Friday, December 3, 2010

Winter Brown and Gray

The Blue Jay Barrens landscape has taken on what I think of as its winter appearance. With the exception of the evergreen species, the colors have become dominated by browns and grays. Even so, there’s still a brightness and freshness about all of the plants.

The grasses and forbs are still standing upright and all display a strength that makes you believe they could stand forever. Four months of rain, snow, wind and animals will certainly change the look. In late March I’ve seen this field look as though the circus had just packed up and left. The type of winter weather we experience this year will determine the look of the field.

Leaf fall and my clearing efforts now make it possible to view the series of prairie patches. Light brown for prairies and grays for the trees. Eventually, I’ll reach the point where the prairies are connected by a series of open passages.

In a year of normal rainfall, all of the cedars would be bright green at this point. Varying degrees of drought stress has left them ranging in color from green to yellow to brown. Position on the landscape has greatly influenced the amount of rainfall available to the tree and the resulting color change. The brown tree near the center of the photo sits directly atop a watershed break and had the least amount of available moisture in the line.

Viewing a block of cedars shows the same variation in colors among the stand. The resulting color pattern is partly due to individual tree genetics, but the microclimate at the site of each tree has had the most effect.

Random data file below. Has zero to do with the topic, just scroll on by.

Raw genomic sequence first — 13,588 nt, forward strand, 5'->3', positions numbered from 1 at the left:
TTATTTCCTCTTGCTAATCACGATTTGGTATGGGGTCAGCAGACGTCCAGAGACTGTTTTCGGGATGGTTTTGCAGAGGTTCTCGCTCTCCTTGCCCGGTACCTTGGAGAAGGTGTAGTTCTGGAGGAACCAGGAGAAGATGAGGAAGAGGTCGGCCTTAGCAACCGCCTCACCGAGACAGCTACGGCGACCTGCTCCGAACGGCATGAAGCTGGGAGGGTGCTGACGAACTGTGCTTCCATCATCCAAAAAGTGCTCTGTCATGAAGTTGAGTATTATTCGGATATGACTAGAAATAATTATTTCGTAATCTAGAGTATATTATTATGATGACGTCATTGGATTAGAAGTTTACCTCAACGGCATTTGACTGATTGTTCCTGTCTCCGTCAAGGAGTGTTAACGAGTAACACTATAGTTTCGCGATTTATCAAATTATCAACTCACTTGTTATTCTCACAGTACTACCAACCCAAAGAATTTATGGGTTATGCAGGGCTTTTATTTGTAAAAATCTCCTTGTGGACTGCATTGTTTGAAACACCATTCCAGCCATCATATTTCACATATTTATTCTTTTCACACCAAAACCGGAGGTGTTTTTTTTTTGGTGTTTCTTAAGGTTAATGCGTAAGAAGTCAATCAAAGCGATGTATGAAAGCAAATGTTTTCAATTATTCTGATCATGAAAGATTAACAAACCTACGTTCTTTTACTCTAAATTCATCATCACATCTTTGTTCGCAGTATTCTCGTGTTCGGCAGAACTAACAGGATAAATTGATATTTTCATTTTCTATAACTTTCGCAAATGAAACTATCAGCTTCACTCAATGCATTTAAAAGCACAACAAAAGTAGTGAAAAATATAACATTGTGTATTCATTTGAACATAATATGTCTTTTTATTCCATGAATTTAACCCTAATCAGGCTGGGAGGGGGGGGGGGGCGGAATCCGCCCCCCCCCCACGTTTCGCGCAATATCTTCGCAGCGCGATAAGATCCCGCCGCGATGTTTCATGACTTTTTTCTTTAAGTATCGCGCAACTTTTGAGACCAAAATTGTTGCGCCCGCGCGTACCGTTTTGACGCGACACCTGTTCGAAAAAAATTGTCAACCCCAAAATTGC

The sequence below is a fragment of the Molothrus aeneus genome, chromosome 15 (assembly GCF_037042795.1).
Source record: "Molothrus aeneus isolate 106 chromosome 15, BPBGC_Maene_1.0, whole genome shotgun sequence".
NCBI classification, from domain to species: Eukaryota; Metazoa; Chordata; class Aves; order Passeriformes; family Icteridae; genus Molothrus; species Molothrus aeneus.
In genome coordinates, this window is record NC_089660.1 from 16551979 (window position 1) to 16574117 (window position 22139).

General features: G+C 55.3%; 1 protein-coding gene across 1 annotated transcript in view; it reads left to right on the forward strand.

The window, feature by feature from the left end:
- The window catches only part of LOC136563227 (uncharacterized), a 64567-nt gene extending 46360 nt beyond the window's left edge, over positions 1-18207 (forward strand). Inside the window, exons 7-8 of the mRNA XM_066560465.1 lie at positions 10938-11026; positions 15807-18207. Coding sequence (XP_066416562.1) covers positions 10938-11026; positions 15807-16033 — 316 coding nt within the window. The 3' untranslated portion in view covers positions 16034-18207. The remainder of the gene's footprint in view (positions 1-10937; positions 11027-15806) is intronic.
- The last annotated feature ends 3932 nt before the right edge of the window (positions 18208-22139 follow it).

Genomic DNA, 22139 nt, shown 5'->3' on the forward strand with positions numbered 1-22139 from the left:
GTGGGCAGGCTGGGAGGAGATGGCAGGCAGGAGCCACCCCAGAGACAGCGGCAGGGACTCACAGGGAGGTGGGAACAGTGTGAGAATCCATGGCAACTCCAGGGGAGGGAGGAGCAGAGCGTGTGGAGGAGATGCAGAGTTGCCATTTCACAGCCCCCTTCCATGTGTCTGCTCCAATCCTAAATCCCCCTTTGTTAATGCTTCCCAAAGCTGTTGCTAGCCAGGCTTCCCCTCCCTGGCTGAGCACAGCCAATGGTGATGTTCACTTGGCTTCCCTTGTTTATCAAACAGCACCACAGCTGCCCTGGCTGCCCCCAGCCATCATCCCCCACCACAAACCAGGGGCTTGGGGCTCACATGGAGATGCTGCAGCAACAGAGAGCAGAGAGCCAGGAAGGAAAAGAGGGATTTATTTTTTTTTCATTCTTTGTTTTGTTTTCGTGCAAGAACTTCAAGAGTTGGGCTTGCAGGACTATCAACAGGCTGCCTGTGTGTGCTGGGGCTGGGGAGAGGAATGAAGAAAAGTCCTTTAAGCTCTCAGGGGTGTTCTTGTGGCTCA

We’ve had nearly five inches of rain during the last two weeks, so soil moisture is much improved. The water won’t do much to improve the cedar color unless the temperatures are high enough to allow for photosynthetic activity. Cedars typically lose some of their green color during the winter, so the already off color trees could really look afflicted if we have an extremely cold winter.

Rain and winds have stripped most of the oak leaves from the trees. Oaks often retain their leaves long into the winter which makes the woods seem more substantial. Things just seem to be too open and exposed for early December. I just get the feeling that I’m going to be looking at the browns and grays for an awfully long time.


  1. Yes, everything looks more and more like Winter. Soon there will be snow on those evergreens to change the view.

  2. It sounds like the snow will be here tomorrow to change that view. When we get too much white, I start wishing we were back to brown and gray.